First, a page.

While “True Grit” is a well-made movie with interesting characters, one can’t help but feel like something about it was unremarkable, which actually seems to be exactly what the movie was going for; things just sort of happen to people, and life goes on.
The main character, Mattie Ross (Hailee Steinfeld), is on a quest for vengeance, namely to kill Tom Cheney (Josh Brolin), who incited her wrath by killing her father.
She knows that she cannot do this on her own, being a 14-year-old girl, so she enlists the help of Rooster Cogburn (Jeff Bridges), a lazy, but remarkably effective U.S. Marshal with questionable methods. The unlikely duo are joined by La Boeuf (Matt Damon), a Texas Ranger who is also after Tom Cheney.
Though the trailers for the movie would have you believe otherwise, Mattie is the main character here. The heroine is absolutely brought to life by the incredible acting of Hailee Steinfeld, who, after seeing her performance, I will never get in an argument with.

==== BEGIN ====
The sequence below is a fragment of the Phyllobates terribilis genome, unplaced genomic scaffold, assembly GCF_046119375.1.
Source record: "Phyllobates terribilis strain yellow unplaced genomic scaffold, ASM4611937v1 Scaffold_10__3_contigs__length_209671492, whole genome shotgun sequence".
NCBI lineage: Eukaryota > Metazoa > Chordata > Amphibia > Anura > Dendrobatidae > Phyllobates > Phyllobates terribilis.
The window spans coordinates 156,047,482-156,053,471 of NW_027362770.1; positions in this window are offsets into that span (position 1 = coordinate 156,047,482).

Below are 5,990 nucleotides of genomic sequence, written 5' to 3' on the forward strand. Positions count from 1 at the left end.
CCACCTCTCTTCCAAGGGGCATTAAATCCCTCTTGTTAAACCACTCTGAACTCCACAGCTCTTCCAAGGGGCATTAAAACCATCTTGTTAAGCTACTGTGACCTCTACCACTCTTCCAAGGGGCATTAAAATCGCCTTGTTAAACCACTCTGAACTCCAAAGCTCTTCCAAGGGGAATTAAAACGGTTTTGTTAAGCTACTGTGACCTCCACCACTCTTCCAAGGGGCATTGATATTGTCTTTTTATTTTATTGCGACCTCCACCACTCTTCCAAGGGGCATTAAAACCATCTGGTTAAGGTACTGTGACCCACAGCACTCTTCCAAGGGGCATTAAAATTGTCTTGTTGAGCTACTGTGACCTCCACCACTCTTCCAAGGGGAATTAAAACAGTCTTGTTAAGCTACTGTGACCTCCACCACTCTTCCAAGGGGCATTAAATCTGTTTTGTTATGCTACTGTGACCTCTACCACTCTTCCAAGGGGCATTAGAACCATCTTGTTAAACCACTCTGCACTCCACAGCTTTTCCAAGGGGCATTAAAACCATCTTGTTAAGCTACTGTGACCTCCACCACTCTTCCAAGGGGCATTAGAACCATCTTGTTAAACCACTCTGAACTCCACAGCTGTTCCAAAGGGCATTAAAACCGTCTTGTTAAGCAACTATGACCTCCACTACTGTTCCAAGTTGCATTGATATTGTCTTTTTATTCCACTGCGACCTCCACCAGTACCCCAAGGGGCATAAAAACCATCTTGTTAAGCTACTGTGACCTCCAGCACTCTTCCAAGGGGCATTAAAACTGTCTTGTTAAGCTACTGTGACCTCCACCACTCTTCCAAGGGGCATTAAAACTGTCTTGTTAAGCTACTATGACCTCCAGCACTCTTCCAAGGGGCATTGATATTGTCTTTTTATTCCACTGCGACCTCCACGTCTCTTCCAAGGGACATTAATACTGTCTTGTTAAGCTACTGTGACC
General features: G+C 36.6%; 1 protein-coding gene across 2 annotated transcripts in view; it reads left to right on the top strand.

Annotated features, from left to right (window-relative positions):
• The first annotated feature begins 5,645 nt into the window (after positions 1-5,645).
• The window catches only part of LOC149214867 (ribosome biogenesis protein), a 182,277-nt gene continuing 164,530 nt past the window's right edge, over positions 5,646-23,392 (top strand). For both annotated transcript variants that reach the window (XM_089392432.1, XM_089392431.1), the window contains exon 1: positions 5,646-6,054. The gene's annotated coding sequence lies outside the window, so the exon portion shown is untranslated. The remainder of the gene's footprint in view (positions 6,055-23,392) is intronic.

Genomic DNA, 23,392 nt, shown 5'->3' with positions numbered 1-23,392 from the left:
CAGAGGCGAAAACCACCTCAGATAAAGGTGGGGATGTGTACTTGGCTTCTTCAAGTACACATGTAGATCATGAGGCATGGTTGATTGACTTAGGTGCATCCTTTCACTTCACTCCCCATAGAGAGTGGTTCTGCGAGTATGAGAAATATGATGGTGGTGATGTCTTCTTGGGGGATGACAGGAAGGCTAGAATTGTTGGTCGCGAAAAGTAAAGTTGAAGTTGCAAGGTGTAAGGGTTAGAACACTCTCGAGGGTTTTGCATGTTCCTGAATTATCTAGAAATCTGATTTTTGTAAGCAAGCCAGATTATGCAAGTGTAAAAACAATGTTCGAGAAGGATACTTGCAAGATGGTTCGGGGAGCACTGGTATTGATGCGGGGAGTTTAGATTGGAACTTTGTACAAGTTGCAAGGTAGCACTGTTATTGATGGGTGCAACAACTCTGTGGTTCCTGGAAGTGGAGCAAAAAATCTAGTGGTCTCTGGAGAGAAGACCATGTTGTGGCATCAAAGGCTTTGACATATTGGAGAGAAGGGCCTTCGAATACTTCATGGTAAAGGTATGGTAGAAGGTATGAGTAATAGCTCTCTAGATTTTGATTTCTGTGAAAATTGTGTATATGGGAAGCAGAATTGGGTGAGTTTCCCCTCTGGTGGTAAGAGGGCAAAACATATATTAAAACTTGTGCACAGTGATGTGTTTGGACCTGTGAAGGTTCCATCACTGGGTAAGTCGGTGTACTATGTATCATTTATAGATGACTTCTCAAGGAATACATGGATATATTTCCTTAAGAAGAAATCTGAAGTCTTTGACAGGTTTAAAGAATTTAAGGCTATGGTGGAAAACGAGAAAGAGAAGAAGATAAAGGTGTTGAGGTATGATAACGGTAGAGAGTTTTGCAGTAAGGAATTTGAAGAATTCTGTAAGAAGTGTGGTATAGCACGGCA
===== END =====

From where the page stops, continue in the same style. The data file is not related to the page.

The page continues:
Sometimes younger actors can be of a less-than-stellar caliber than their adult counterparts, but Steinfeld steals the show––no small feat when in the company of veteran actor Jeff Bridges. I look forward to seeing more of her work.
Visually, the movie is great, showing a wide array of locations, some of which might not normally be associated with the West.
Probably the most striking scene in the film is set in a foggy, gray forest, where some of the strangest events take place.
The aforementioned scene is also the only one in the movie to possess the trademark quirkiness so characteristic of the Coen brothers, who directed the film.
Whereas other Coen brothers’ films such as “No Country For Old Men,” “Fargo” and “The Big Lebowski,” have an offbeat sensibility to them, “True Grit” pretty much plays it straight.
With “True Grit,” the Coen brothers set out to make a great Western, and they’ve succeeded. If a great Western with good characters is what you’re after, you will enjoy yourself.
If you expect a movie with a distinctly Coen style, change your expectations, because they will only hold you back from fully experiencing this film.
Even if you don’t know or care about the Coens, go see this movie. It’s just that good.